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The One Man MMO Project
The story of a lone developer's quest to build an online world :: MMO programming, design, and industry commentary
An Audio System in 2321 Lines using OpenAL and Ogg Vorbis
By Robert Basler on 2012-01-20 17:03:10
Homepage: email:one at onemanmmo dot com

Getting Audio into the game is a huge leap forward. You don't realize how much sound adds until the first time your game boots with its theme music playing. There's a physical reaction to sound that is hard to ignore.

After a bit of research I came to the conclusion that the only free option for an audio middleware layer is OpenAL. If you have some money you might want to consider Miles or FMOD - they have a ton of functionality you won't need to build yourself.

I was kind of uneasy initially when I discovered that the OpenAL 1.1 Core SDK and the OpenAL Installer haven't been updated since 2009. Hello? Anybody home? As it turns out, OpenAL has continued to develop, but it is within the drivers and with the extensions. Like OpenGL, the core OpenAL API has an extension mechanism to add new stuff while the core API doesn't change. If you're at all uneasy with OpenAL, go check out the list of games that have shipped using OpenAL - there are a lot of big names there.

OpenAL gives you 3D sound positioning (with distance volume attenuation) with hardware mixing support on some audio cards and the ability to play many sound sources (with different sample rates) at once. If you have a Creative Labs sound card, apparently you get other fancy EAX features through extensions. I haven't looked into that at all.

My first thought for the game's audio file format was MP3 to save space, but MP3 is covered by patent and requires per-copy royalties. Instead I went with Ogg Vorbis. Here's a handy link to a page with all the developer downloads. LibOgg is the container file library and is used by LibVorbis which is the audio codec.

At some point I might add a straight WAV file loader. WAV files are fat, but I've been told that Ogg Vorbis is a little CPU intensive so I might need the additional performance. Once the Ogg files are loaded, they convert to PCM, so there is no memory savings for Ogg over WAV. Where Ogg really rocks is streaming music tracks which when stored as straight PCM are gigantic. In any case, I'm using Ogg for both music and sound effects now and it is working good. ( also has the Tremor decoder as an alternative to LibVorbis which is integer-only and should be faster.)

Integrating the libraries is pretty straightforward. OpenAL comes with an example of playing an Ogg Vorbis file with OpenAL, so that's a pretty handy source to crib from. I also stole aldlist.cpp and LoadOAL.cpp out of the OpenAL toolkit samples to get OpenAL going (only hiccup there was it doesn't support wide character builds out of the box.) Ogg supports replacing its file I/O routines with your own, so I was easily able to hook it into my existing asset management system's file I/O.

The big thing I didn't plan for in this was a result of the discovery that OpenAL can only handle a specific number of simultaneous sounds (sources) being played back. For the software driver the limit is 255, but hardware drivers can have 16 or even less. I'm expecting to have a lot of sources playing at once, so I ended up building a priority system which rates all the playing sounds by their priority (critical/high/medium/low) as well as their distance from the listener, and then only actually plays as many of the highest priority sounds as it can. Any sounds which are too low priority, or too far away, continue to advance but are not actually sent to OpenAL to play.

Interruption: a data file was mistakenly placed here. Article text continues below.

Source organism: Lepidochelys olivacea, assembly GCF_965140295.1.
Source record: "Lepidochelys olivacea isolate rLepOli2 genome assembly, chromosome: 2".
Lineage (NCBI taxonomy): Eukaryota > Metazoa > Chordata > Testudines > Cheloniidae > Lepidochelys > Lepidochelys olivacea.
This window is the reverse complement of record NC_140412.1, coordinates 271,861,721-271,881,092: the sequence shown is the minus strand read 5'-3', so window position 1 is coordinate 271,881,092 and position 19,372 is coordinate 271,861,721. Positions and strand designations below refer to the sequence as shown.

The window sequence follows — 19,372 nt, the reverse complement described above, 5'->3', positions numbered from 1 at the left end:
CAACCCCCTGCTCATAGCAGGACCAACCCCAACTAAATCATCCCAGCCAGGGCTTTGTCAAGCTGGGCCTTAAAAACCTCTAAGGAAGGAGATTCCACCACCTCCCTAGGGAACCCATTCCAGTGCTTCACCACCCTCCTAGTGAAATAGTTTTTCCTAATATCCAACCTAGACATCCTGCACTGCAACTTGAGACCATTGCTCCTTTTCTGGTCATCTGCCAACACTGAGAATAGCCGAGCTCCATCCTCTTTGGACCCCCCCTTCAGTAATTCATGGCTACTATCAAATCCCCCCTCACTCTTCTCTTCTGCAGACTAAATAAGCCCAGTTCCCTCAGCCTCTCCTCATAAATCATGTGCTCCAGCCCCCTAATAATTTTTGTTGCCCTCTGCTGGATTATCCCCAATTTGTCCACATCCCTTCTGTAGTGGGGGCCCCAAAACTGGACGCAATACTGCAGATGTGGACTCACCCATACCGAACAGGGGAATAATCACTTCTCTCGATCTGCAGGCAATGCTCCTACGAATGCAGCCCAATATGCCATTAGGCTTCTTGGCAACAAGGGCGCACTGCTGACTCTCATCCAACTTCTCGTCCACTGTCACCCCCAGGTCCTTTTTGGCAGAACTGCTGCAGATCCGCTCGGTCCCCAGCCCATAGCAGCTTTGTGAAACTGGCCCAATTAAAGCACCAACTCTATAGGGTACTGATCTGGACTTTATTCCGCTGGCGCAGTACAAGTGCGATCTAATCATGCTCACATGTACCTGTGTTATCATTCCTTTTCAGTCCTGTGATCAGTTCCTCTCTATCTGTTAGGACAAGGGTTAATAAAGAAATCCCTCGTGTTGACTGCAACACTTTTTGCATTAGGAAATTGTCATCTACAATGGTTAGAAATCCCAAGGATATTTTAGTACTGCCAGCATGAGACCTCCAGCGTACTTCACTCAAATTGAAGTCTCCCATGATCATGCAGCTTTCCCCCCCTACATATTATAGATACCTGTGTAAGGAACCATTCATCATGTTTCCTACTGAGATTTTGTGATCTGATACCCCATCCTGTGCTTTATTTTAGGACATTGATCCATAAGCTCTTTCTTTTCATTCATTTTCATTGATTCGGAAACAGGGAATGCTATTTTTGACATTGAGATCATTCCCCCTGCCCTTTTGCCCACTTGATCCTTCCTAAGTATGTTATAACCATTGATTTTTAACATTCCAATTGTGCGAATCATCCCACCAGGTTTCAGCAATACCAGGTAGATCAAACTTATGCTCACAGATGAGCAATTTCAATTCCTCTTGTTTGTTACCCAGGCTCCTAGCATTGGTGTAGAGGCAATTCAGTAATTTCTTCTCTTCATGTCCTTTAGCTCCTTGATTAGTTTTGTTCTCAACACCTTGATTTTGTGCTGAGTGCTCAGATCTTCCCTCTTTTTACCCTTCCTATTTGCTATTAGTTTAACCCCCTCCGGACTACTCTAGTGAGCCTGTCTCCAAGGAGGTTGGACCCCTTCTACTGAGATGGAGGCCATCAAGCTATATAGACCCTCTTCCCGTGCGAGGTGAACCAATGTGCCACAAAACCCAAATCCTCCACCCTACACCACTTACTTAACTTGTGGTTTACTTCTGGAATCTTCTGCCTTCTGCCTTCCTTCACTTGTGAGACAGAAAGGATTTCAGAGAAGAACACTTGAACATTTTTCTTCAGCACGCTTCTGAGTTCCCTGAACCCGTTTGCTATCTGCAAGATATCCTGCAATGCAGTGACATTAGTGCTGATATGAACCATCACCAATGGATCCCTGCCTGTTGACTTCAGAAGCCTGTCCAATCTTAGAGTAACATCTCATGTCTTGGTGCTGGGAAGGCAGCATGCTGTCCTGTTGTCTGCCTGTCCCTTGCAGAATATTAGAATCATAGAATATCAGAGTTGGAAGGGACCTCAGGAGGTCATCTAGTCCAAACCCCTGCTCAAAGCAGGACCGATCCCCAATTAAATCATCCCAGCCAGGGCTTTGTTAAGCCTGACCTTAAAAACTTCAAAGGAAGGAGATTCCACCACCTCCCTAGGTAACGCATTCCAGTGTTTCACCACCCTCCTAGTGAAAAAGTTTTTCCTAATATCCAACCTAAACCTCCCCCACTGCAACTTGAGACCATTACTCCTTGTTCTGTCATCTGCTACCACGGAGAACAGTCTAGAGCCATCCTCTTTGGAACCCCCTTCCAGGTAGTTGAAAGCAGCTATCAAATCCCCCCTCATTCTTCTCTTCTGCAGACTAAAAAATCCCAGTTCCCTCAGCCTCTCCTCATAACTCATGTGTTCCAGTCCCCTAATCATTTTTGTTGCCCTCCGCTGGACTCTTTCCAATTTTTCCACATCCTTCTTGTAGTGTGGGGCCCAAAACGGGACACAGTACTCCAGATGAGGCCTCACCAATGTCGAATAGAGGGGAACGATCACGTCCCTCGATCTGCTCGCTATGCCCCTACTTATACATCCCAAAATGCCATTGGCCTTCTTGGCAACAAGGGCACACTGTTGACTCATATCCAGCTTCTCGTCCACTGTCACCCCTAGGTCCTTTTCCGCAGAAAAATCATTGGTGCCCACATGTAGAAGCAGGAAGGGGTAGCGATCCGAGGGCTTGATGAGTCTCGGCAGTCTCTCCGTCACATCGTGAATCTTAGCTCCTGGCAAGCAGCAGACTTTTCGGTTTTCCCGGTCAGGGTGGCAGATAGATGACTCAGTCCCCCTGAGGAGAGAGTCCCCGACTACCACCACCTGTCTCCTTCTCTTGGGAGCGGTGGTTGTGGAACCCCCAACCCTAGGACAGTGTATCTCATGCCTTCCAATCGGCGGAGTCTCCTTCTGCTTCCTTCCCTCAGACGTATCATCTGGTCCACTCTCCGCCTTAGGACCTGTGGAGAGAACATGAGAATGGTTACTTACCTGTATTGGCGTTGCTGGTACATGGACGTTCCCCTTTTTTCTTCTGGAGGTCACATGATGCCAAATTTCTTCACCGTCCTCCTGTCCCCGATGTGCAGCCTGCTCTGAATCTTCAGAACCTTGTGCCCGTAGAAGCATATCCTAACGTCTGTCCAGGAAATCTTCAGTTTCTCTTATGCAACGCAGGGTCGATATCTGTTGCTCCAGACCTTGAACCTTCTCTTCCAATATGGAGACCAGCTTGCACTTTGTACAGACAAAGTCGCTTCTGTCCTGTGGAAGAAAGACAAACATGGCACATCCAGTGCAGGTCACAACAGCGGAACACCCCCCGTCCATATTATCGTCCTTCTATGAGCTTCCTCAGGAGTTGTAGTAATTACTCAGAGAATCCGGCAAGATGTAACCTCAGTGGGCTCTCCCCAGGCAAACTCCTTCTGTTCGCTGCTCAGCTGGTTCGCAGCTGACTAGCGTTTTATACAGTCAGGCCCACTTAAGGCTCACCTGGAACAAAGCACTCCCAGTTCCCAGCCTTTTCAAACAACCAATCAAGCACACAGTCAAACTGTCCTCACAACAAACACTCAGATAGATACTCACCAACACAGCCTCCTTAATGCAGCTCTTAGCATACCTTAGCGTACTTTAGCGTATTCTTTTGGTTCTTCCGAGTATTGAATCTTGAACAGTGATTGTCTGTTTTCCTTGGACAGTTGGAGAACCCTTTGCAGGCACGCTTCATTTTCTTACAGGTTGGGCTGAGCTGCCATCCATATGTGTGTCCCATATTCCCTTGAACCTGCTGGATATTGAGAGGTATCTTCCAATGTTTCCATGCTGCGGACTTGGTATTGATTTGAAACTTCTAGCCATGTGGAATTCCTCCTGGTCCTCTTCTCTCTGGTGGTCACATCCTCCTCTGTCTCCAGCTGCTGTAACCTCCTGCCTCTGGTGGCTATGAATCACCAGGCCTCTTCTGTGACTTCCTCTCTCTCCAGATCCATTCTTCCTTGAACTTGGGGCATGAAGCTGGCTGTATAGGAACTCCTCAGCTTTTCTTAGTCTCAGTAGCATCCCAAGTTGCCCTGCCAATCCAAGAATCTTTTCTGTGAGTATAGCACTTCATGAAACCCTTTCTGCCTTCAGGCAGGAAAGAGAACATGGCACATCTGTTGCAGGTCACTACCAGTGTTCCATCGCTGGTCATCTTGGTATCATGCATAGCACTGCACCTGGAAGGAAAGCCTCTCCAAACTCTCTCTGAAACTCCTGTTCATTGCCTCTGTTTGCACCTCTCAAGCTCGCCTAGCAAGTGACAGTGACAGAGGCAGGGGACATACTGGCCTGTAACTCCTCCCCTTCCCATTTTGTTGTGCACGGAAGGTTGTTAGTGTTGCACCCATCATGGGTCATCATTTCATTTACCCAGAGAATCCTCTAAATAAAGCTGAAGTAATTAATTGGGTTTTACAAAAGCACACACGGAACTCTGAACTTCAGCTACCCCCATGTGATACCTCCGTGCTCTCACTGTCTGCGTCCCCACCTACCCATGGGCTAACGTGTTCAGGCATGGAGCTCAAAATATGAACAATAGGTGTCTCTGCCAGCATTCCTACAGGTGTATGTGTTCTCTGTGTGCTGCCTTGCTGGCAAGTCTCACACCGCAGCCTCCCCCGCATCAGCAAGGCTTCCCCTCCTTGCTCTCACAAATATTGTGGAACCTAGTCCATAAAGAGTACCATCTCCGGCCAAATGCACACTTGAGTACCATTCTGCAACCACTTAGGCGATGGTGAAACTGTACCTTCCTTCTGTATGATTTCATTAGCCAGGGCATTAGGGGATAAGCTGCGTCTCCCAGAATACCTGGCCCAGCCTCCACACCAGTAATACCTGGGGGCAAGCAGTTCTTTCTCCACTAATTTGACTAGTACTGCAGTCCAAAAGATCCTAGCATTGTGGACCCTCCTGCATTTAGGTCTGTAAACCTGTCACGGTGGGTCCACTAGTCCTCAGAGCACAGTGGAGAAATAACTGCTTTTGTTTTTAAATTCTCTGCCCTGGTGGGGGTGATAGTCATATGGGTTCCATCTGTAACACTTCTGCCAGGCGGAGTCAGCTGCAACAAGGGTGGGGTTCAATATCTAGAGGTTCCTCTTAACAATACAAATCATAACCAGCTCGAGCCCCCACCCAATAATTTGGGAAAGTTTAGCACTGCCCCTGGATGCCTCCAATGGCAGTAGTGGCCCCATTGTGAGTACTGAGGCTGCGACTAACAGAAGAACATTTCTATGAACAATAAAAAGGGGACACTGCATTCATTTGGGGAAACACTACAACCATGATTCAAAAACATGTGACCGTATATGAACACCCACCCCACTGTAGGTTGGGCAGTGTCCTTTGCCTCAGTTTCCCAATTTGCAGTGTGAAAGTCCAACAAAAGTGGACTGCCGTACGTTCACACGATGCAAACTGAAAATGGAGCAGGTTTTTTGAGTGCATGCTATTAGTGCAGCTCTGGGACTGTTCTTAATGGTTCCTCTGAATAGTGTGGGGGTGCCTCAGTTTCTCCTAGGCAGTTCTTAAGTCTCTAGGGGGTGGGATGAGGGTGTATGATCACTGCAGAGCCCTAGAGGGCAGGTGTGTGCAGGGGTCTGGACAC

The other complication I added was a system to build sounds out of three components: an attack (start), a sustain (a loopable sound that can repeat in the middle) and the release (the end.) This lets me start a sound, play it as long as I need, then shut it down cleanly.

The last thing I needed to get going was a way to convert audio files to Ogg. My go-to conversion program is VLC but I found that 1.1.11 and previous versions have a sloppy bug. Converting WMA (from Windows Recorder) to OGG, VLC would cut off the last second or so, which kind of sucks for 1 second audio clips -- you get nothing for output. But if you check the version on that link, it is the latest build and they've improved things - apparently it only cuts off 40ms at the end now. I've been looking into other tools, it looks like Audacity might be better for this. Anyway, the TOOGG.BAT batch file to convert using VLC is below. Call it like:

TOOGG infile.wma outfile.ogg

if exist %2 goto theexit
"C:Program Files (x86)VideoLANVLCvlc.exe" --intf dummy -vvv "%1" --sout=#transcode{acodec=vorbis,ab=160,channels=2,samplerate=44100}:standard{access=file,mux=ogg,dst="%2"} vlc://quit

One problem I ran into was with ov_pcm_seek(). It turns out that calling ov_pcm_seek before every read results in static during playback. The funny thing though, is that it does this even if you are seeking to the current file position. I also read online that ov_pcm_seek is very slow.

If I try to stream more than one instance of a sound, I need to be able to seek within the shared asset file to do the reads. Not all Ogg files are seekable, so if the system tries to stream a second instance of a non seekable Ogg file, the system prints a warning in the trace and loads the file into memory. For seekable Ogg files, I also modified the Ogg reading code to keep track of the position within the Ogg file and only seek if it needs to. This way you can still stream more than one instance of a sound and if QA finds static in the audio, the programmer has a big clue in the debug trace where to look.

Getting this going took a week. Not too shabby.

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